food security and resilience program.

“Food security is a situation that exists when all people, at all times, have physical, social and economic access to sufficient, safe and nutritious food that meets their dietary needs and food preferences for an active and healthy life”. Food security is a concept that is used to think systemically about how and why malnutrition arises, and what can be done to address and prevent it. Underlying it is a moral ideology that can be linked to realizing the international goal of food as a human right.


Over time, the food security concept has been broadened considerably to encompass a wide range of factors that can have an influence on malnutrition (of all forms) ranging across the whole food system and - in some applications - including recognition of the important social and cultural role that food plays.

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The four components of food security and supporting elements.

    Food availability: Enough nutritious food of sufficient quality needs to be available to people for their consumption. Availability can be affected by:
  • Production: how much and what types of food are available through food that is produced and stored locally.
  • Distribution: how is food made available (physically moved), in what form, when, and to whom.
  • Exchange: how much of food that is available can be obtained through exchange mechanisms such as barter, trade, purchase, or loans.

  • Food access: Individuals and households must be able to acquire sufficient food to be able to eat a healthy, nutritious diet, or have access to sufficient resources needed to grow their own food (e.g. land). Access can be affected by:
  • Afford-ability: the ability of individuals, households or communities to afford the price of food or land for producing food, relative to their incomes.
  • Allocation: the economic, social and political mechanisms governing when, where, and how food can be accessed by consumers and on what terms. For example, food may be unequally allocated according to age and gender within households

  • Food utilization. People must have access to a sufficient quantity and diversity of foods to meet their nutritional needs but must also be able to eat and properly metabolize such food. Utilization can be affected by:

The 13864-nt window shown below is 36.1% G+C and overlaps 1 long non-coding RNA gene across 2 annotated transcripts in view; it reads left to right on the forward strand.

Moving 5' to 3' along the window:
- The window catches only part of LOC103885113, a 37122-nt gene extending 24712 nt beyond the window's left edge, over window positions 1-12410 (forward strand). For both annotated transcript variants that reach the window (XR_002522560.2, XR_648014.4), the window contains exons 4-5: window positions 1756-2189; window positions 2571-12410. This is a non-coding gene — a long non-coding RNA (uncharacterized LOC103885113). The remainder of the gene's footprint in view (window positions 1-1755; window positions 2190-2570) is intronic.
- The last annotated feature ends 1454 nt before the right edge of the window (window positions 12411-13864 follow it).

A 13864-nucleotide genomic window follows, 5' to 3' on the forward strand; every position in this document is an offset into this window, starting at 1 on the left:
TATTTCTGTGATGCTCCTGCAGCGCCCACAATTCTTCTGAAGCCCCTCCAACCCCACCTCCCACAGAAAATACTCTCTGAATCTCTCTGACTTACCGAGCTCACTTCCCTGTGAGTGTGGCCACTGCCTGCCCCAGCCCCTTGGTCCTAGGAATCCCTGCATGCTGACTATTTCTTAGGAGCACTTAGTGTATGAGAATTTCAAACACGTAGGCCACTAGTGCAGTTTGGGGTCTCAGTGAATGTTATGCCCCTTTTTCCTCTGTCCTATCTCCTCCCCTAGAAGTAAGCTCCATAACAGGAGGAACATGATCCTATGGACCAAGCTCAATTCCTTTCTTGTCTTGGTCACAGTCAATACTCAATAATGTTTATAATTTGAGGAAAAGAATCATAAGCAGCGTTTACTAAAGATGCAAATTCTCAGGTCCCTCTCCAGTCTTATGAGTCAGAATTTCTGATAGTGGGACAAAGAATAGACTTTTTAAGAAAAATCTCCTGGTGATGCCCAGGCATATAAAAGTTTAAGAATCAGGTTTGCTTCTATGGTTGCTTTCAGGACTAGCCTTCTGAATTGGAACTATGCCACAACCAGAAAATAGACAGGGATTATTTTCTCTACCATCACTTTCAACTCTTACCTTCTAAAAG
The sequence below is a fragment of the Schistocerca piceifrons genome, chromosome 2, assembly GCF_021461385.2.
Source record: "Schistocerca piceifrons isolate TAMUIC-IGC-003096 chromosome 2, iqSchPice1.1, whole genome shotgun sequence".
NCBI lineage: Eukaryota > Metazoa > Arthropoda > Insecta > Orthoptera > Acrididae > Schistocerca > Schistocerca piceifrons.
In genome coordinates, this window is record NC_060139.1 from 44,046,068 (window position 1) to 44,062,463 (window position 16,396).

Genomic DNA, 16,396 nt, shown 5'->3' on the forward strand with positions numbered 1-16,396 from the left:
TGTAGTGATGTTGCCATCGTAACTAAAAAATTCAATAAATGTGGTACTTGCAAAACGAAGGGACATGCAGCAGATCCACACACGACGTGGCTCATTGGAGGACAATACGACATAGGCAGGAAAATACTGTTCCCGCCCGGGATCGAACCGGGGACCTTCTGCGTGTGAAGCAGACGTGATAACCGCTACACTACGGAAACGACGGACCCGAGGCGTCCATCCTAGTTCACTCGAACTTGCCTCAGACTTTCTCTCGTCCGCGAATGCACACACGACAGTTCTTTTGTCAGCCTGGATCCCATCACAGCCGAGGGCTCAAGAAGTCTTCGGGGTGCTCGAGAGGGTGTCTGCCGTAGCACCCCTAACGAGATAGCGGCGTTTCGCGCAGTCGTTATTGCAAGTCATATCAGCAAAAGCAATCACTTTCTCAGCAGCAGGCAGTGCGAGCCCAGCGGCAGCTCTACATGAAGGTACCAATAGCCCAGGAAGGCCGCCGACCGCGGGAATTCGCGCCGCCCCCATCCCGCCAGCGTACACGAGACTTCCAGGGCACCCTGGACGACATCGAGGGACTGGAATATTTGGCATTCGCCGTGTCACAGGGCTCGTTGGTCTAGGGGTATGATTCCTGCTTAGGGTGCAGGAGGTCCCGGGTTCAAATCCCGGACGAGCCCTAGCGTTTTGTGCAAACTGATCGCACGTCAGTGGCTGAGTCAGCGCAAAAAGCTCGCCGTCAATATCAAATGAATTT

• Nutritional value: the nutritional value provided by the foods that are consumed, as measured in calories, vitamins, protein, and various micro nutrients (e.g. iron, iodine, vitamin A).
  • Health status: the effect of disease (e.g. HIV/AIDS or diarrhea) on the ability to consume the food and absorb and metabolize its nutrients.
  • Food safety: access to food free from food spoilage or from toxic contamination introduction during the producing, processing, packaging, distribution or marketing of food; and from food-borne diseases such as salmonella.
  • Preparation and consumption: the resources (e.g. cooking tools and fuel), knowledge and ability to prepare and consume food in a healthy and hygienic way.

  • Stability: Food may be available and accessible to people who are able to utilize it effectively, but to avoid increases in malnutrition and in order for people not to feel insecure, this state of affairs needs to be enduring rather than temporary or subject to fluctuations.

    Types of food insecurity

    Chronic food insecurity. A long-term and persistent condition of food insecurity. A population suffers from chronic food insecurity when it is unable to meet minimum food consumption requirements for extended periods of time (approximately six months of the year or longer).
    Transitory food insecurity. A short-term and temporary condition of food insecurity. A population suffers from transitory food insecurity when there is a sudden drop in the ability to produce or access sufficient food for a healthy nutritional status (e.g. after a period of drought or as a result of conflict).
    Seasonal food insecurity. A condition of food insecurity that reoccurs predictably, following the cyclical pattern of seasons.